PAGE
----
Burmese cats originate from Burma, Thailand and Malaya and the Burmese cat of today was developed from a single Burmese cat named Wong Mau that was brought from the Orient by a sailor and given to Dr Joseph Thompson of San Francisco in 1930.
As the only Burmese cat in the USA at that time a scientifically considered breeding program was put in place and Wong Mau was bred to Siamese cats, the closest breed in appearance to the Burmese cat at that time, in order to develop a breed with Wong Mau's characteristics with the aim of isolating the genetic makeup of Wong Mau. The first litter produced both Siamese kittens and brown kittens similar to Wong Mau. Wong Mau was then bred with her son, Yen Yen, and this mating produced a third variation much darker brown in colour - the Burmese cats of today. The results of the breeding program to develop the Burmese Cat were published in April 1943 in the Journal of Heredity in an article entitled "Genetics of the Burmese Cat".
The Burmese cat was imported into the UK in 1949 by Mrs Lilian France and from these Burmese cats the breed quickly gained popularity in the UK with further Burmese cats imported from the USA later.
The Burmese cat does exist naturally on the Malay Peninsula, though they are quite rare and in the 1960s and 1970s, other native Burmese cats were imported to the USA. However, most pet Burmese cats can be traced back to Wong Mau.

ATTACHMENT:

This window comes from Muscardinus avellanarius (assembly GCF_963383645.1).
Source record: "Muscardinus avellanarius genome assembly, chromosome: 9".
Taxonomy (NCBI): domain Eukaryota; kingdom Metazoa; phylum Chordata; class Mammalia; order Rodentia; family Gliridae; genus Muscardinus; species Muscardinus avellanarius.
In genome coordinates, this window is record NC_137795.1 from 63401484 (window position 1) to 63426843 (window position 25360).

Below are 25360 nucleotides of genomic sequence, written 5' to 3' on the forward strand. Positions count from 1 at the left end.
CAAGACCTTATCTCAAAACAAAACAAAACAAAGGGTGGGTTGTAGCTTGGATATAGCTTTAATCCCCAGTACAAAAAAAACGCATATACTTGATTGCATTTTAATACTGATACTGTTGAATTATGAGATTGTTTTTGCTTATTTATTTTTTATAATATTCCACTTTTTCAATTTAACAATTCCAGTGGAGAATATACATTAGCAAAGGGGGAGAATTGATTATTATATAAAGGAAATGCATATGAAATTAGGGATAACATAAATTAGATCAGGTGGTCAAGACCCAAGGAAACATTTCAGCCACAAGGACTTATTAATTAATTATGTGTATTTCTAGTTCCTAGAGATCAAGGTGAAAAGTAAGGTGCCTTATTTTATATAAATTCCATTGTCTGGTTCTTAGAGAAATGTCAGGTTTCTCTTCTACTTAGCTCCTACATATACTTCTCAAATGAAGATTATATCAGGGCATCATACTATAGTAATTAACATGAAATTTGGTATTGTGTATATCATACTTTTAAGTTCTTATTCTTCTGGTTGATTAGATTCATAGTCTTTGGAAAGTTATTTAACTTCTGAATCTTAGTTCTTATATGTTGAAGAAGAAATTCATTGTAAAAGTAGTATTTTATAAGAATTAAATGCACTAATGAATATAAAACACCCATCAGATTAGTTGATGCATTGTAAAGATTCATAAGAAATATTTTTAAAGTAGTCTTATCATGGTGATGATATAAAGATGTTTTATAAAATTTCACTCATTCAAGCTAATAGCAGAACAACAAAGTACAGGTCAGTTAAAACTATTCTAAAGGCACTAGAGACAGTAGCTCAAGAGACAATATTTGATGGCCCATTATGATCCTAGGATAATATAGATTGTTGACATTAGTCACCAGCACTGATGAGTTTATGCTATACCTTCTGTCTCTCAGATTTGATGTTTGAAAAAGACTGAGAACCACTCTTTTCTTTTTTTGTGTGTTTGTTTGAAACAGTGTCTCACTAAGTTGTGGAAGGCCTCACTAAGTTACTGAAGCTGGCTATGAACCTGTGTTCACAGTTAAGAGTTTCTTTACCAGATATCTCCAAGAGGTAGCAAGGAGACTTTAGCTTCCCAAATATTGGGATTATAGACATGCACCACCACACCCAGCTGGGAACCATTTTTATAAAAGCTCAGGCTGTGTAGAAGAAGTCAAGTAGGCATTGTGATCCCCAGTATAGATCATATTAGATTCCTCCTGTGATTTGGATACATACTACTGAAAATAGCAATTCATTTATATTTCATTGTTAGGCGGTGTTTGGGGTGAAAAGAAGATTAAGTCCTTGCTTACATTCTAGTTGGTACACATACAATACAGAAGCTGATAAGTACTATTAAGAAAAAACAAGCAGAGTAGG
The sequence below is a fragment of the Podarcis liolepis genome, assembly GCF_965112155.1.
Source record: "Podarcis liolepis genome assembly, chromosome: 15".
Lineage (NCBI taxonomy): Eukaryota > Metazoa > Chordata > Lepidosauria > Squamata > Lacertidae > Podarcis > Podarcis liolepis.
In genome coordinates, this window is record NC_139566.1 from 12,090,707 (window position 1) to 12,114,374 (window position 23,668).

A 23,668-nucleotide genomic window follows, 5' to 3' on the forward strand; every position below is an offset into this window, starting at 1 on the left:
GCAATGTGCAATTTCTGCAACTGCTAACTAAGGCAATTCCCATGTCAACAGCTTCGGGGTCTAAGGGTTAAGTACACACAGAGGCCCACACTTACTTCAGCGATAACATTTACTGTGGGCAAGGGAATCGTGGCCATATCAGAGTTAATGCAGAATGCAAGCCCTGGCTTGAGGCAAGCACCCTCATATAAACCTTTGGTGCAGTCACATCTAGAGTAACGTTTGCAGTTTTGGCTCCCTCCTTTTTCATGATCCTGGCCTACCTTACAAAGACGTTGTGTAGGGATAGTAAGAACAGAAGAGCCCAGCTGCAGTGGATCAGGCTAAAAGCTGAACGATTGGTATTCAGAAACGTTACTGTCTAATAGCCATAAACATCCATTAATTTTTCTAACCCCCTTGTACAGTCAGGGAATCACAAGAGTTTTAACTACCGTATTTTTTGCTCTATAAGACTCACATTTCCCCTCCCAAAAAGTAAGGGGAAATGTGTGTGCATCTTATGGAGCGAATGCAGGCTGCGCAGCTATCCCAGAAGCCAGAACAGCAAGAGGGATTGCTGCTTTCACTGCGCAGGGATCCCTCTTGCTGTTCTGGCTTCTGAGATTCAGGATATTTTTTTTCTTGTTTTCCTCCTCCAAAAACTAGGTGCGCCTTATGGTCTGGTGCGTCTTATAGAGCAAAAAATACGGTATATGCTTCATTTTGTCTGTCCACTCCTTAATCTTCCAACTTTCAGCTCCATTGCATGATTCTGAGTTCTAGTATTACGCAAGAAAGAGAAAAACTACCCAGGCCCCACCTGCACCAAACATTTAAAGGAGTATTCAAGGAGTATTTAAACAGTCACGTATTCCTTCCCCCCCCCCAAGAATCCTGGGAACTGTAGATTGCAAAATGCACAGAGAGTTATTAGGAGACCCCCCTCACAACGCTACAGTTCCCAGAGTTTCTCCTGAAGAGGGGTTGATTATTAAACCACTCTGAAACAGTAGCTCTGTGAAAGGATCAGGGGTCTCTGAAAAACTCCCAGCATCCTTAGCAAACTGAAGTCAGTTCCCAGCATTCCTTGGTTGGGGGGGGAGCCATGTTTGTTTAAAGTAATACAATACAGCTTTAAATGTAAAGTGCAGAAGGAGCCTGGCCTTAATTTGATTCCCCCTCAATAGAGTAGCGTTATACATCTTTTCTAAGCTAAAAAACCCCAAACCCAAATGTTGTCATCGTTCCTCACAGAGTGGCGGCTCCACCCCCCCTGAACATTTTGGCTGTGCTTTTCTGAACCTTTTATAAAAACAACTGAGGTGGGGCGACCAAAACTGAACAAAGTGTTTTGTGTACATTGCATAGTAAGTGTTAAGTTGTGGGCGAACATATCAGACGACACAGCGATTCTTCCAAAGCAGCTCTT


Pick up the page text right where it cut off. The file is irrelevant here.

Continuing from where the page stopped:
Burmese cats have a rounded head with large, expressive eyes set well apart and short muzzle. The body of the Burmese cat is muscular and compact and the coat is short, fine and glossy. The coat of the Burmese cat can be Sable Brown (known as Sable), Red, Cream, Blue, Lilac (also known as Platinum), Chocolate (also known as Champagne), Brown Tortie, Blue Tortie, Chocolate Tortie, and Lilac Tortie.
The Burmese cat is a medium sized cat with substantial bone structure giving it a surprising weight for its size.
The Burmese cat is quite lively, clumsy and playful as a kitten, remaining playful well into adulthood. As Burmese cats mature their intelligence grows and they are a charming cat. Burmese cats enjoy human company, are highly affectionate, good with children and many will tolerate a family dog if introduced at an early age. They are almost dog-like in their character, craving human company, capable of learning to retrieve and enjoying being petted. Burmese cats love to be the centre of attention, are energetic and playful but can also be mischievous and stubborn.
The Burmese cat is trusting and this makes the "outside" world a dangerous place and so they are best kept indoors.
The lifespan of the Burmese cat is 15-20 years.
Burmese cats are healthy and strong and do not require any special attention. The short coat requires only light grooming.
Although most Burmese cats are healthy, hereditary diseases that are known to appear in the breed are corneal dermoids (patch of skin and hair attached to the cornea that can be fixed surgically).